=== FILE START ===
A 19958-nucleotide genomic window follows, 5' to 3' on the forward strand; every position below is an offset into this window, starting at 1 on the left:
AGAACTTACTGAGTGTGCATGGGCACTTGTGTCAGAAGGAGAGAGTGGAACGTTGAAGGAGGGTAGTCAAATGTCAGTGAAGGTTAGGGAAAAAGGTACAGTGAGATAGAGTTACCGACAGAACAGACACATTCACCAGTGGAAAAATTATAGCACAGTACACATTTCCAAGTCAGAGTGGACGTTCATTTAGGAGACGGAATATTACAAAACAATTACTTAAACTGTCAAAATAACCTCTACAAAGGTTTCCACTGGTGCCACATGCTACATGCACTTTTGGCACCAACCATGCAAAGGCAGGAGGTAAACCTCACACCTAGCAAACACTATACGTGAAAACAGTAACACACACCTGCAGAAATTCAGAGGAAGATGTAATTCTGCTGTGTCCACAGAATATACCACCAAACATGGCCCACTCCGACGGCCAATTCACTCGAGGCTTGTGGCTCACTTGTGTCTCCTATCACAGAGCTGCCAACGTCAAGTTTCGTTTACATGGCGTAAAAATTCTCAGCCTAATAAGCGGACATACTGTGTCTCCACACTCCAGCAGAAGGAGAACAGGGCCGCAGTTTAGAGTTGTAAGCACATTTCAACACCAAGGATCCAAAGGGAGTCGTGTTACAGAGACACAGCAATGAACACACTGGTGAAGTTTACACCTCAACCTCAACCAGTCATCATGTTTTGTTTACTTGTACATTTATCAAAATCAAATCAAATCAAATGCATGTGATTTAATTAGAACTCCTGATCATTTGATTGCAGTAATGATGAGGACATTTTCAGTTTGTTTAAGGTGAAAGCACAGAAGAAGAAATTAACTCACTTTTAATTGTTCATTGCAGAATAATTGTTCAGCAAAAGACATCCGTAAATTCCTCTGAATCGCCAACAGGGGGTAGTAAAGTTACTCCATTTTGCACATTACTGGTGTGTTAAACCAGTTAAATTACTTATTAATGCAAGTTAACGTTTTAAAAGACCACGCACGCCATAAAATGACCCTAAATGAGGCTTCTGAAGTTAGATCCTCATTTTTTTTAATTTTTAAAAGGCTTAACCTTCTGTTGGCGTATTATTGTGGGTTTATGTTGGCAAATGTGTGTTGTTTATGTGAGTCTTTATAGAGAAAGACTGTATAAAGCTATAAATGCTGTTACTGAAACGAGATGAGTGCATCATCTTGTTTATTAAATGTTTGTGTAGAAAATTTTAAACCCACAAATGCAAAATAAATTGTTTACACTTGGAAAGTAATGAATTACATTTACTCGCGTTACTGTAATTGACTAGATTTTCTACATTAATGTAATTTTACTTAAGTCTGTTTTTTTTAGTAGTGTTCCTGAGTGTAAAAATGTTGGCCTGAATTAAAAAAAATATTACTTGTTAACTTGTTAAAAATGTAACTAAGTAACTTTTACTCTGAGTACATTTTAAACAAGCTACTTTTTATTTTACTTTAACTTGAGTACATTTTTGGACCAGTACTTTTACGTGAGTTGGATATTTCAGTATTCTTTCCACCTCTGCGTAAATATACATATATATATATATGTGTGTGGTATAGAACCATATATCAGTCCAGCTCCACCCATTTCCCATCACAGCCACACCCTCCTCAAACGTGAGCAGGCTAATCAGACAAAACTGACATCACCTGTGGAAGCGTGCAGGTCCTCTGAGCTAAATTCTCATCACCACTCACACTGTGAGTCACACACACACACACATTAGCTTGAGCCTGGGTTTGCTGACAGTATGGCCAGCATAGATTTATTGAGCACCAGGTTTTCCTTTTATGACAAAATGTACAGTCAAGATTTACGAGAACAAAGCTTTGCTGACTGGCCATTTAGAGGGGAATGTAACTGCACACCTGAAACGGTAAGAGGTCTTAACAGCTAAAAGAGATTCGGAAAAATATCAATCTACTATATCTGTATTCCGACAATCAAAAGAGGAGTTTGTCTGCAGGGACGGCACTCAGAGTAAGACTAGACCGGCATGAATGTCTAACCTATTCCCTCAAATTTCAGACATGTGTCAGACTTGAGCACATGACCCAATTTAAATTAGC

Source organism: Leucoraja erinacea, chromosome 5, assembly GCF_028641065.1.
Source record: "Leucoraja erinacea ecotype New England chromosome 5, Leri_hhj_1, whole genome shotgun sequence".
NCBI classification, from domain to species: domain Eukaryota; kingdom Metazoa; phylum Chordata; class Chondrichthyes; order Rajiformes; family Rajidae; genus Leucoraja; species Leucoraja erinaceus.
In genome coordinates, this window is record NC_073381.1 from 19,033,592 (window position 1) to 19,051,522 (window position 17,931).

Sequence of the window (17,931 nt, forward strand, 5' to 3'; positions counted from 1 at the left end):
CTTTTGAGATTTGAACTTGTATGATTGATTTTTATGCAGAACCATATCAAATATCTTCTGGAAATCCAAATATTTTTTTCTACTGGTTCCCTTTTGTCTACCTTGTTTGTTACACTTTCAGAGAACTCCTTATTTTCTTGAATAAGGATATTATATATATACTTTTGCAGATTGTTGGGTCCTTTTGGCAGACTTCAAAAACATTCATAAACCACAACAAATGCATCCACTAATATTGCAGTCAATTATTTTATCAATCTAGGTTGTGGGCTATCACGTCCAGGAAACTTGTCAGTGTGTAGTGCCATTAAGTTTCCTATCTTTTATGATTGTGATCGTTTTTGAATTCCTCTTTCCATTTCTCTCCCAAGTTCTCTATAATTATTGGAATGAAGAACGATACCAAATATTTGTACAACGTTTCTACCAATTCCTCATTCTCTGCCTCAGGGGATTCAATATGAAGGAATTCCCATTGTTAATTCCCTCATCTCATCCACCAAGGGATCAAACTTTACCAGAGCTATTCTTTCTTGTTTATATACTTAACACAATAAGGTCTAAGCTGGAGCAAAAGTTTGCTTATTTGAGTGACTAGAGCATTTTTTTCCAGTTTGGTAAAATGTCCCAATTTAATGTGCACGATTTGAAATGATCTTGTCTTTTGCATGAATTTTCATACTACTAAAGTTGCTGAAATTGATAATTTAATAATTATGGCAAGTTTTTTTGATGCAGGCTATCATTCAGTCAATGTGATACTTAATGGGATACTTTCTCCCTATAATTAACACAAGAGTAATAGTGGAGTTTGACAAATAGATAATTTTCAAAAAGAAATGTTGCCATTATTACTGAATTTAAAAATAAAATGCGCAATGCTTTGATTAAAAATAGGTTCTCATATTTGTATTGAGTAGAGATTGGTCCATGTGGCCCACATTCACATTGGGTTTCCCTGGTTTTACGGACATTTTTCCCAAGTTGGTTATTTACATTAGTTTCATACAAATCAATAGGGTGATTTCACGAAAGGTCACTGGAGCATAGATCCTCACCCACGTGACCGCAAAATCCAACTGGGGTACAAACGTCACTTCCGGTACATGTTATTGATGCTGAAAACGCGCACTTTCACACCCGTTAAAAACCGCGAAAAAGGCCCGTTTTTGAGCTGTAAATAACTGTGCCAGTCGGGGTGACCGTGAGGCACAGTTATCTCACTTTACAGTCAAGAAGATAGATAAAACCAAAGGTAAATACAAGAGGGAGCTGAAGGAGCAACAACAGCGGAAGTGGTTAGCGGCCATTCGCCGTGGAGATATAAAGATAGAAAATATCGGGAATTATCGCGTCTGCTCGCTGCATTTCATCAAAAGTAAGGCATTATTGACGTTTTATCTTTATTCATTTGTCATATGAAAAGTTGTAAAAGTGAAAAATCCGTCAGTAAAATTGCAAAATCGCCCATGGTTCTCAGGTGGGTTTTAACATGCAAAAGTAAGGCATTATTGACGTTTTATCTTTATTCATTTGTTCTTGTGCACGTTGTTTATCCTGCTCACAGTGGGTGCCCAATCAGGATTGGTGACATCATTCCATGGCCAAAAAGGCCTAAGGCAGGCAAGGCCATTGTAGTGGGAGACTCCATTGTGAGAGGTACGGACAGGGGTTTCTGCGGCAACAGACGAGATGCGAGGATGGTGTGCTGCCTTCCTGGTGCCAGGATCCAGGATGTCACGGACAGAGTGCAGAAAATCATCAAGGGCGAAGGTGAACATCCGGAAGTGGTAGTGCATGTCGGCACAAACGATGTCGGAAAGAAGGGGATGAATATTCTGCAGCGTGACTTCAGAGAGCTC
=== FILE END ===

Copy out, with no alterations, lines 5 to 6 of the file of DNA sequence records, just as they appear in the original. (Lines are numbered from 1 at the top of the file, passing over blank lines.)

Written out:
NCBI classification, from domain to species: domain Eukaryota; kingdom Metazoa; phylum Chordata; class Chondrichthyes; order Rajiformes; family Rajidae; genus Leucoraja; species Leucoraja erinaceus.
In genome coordinates, this window is record NC_073381.1 from 19,033,592 (window position 1) to 19,051,522 (window position 17,931).